18 February 2005 | EN
[CAIRO] Iran's first genetically modified (GM) rice has been approved by national authorities and is being grown commercially for human consumption.
Researchers at the Agricultural Biotechnology Research Institute of Iran (ABRII) modified rice to resist attack by insects by inserting a bacterial gene that produces a toxin. The chemical kills insects but is harmless to birds and mammals (see Researchers pinpoint pests' weak spot for natural toxin).
The research was conducted in collaboration with the Philippines-based International Rice Research Institute (IRRI) using a local variety of aromatic rice, Tarom molaii.
Following laboratory tests, the GM rice was grown in a greenhouse and in field experiments from 1999 to October 2004 — a total of six generations.
ABRII's director general, Behzad Ghareyazie, told SciDev.Net that in the trials the GM rice killed close to 100 per cent of the four species of insect pests attempting to feed on it.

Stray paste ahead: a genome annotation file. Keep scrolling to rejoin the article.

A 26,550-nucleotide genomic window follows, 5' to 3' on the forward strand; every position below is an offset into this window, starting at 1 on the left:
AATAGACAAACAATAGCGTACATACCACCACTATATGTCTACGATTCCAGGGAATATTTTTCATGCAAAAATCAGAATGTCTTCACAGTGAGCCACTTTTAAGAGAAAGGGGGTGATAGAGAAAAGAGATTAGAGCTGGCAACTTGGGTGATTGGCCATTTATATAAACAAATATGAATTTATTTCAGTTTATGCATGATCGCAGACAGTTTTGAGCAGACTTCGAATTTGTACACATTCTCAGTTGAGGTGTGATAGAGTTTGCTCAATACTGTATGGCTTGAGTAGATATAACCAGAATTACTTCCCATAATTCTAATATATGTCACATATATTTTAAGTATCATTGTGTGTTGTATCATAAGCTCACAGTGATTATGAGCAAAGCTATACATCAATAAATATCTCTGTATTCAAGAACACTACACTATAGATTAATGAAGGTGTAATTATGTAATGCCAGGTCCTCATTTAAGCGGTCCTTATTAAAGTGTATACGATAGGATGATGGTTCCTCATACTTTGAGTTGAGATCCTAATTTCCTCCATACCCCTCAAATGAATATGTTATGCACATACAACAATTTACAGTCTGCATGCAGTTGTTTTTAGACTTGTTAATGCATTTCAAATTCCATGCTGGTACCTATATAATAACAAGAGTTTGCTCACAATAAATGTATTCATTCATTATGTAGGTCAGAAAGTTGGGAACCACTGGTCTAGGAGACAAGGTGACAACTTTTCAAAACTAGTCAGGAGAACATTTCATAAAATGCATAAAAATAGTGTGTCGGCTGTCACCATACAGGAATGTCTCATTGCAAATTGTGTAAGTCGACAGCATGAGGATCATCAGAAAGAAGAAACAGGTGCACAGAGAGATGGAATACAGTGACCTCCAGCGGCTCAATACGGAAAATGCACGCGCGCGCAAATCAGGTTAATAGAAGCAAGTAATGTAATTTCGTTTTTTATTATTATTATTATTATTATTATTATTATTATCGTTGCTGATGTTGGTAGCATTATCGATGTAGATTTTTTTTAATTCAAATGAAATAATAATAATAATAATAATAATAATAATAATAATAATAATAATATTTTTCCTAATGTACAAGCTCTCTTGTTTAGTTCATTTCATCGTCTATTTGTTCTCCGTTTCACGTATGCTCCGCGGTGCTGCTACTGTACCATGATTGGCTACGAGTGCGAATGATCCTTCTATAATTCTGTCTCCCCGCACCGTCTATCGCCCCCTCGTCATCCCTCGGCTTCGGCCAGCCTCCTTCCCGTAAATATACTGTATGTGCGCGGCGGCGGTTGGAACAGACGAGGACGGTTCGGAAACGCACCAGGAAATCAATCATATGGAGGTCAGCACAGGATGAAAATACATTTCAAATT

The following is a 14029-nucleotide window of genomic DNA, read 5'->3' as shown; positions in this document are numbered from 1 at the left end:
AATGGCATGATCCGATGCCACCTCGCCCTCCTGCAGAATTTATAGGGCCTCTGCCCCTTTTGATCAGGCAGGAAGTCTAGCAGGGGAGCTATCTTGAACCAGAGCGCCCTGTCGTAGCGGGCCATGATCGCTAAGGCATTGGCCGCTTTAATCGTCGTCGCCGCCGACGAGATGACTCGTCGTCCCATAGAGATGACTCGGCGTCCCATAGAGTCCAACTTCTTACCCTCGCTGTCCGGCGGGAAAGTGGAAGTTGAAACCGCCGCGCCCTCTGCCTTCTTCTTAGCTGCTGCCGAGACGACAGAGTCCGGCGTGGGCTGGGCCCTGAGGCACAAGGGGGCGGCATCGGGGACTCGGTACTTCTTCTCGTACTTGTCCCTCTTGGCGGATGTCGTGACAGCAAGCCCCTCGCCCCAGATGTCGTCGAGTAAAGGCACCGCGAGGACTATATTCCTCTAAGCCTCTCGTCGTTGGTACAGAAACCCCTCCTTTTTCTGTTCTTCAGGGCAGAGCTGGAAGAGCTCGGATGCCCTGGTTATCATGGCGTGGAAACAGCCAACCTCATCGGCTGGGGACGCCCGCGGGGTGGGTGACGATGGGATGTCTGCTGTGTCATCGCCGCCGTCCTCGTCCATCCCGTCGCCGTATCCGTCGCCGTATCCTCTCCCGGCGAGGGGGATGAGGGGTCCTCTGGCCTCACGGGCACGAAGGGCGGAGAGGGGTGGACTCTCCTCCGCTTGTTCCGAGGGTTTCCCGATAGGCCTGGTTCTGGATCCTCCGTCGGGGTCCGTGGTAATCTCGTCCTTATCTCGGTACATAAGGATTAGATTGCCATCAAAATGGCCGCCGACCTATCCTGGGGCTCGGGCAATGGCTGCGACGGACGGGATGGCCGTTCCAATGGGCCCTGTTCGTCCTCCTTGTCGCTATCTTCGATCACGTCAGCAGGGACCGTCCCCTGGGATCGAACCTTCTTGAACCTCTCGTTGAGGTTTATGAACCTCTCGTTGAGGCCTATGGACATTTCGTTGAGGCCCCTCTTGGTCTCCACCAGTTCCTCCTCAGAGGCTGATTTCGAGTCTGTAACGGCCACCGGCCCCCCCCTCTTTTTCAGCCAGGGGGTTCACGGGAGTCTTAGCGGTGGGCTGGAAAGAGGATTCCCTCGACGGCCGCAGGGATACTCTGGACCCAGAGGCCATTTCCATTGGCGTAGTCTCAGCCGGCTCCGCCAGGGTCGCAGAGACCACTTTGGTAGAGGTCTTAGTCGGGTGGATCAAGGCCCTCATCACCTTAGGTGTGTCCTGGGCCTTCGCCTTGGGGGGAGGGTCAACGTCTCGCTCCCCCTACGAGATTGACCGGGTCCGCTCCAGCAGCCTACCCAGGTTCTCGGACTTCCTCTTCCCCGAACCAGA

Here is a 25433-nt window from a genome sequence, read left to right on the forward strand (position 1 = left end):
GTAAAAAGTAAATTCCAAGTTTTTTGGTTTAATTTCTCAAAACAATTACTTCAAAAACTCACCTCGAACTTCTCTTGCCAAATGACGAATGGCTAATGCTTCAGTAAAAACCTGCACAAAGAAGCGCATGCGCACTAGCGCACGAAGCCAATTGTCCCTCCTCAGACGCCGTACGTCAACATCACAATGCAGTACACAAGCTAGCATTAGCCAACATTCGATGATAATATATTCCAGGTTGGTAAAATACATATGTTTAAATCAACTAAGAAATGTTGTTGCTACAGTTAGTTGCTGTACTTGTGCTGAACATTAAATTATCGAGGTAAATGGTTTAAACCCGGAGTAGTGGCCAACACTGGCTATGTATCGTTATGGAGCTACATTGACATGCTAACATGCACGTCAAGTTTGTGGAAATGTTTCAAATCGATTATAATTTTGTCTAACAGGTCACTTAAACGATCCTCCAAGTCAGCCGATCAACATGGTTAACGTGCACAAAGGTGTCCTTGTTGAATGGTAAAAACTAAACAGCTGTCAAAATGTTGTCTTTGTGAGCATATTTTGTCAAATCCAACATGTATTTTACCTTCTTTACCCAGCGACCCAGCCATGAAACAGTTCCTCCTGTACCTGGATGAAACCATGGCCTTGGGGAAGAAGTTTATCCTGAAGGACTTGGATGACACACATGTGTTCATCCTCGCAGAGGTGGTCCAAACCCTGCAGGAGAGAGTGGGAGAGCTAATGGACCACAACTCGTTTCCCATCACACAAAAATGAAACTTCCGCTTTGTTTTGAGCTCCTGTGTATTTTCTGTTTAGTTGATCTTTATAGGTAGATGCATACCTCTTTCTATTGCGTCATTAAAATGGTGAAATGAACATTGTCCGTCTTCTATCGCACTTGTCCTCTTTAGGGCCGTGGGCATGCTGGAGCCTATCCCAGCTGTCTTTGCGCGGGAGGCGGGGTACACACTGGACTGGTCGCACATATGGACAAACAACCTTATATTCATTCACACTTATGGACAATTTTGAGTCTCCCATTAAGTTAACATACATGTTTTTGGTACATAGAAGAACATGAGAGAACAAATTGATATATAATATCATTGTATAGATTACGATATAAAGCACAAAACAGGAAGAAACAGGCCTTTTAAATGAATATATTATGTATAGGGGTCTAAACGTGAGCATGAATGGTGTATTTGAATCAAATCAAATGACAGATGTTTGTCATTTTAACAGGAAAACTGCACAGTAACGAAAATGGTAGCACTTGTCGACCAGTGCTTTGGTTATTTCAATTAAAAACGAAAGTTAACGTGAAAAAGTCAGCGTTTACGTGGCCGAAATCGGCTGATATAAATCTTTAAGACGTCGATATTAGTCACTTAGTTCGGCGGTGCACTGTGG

The ABRII team published its initial research in the journal Molecular Breeding in 1997 and in the Journal of Economic Entomology in 2000. The results of the field trials and animal feeding experiments are also being prepared for publication.
Iran is one of the world's major importers of rice.
Mohammed Hamoud, head of genetic research in the botany department of Tanta University, Egypt, told SciDev.Net the Iranian rice could provide a cost-effective way of controlling pests, as well as being environmentally friendly because it would decrease pesticide use.
However, he added that the rice should undergo more careful testing to ensure it is safe for human consumption and to minimise environmental risks, such as the development of resistance in the pests to the toxin in the rice.
In addition to GM rice, Iran has produced different GM plants in the laboratory, including insect-resistant maize, cotton, potato and sugar beet; and herbicide-resistant canola; salinity and drought tolerant wheat; and blight-resistant maize and wheat. Greenhouse and field tests experiments are being conducted on such of these crops.Read more about GM rice in SciDev.Net's GM crops dossier
References: Molecular Breeding 3, 401 (1997); Journal of Economic Entomology 93, 484 (2000)
All SciDev.Net material is free to reproduce providing that the source and author are appropriately credited. For further details see Creative Commons.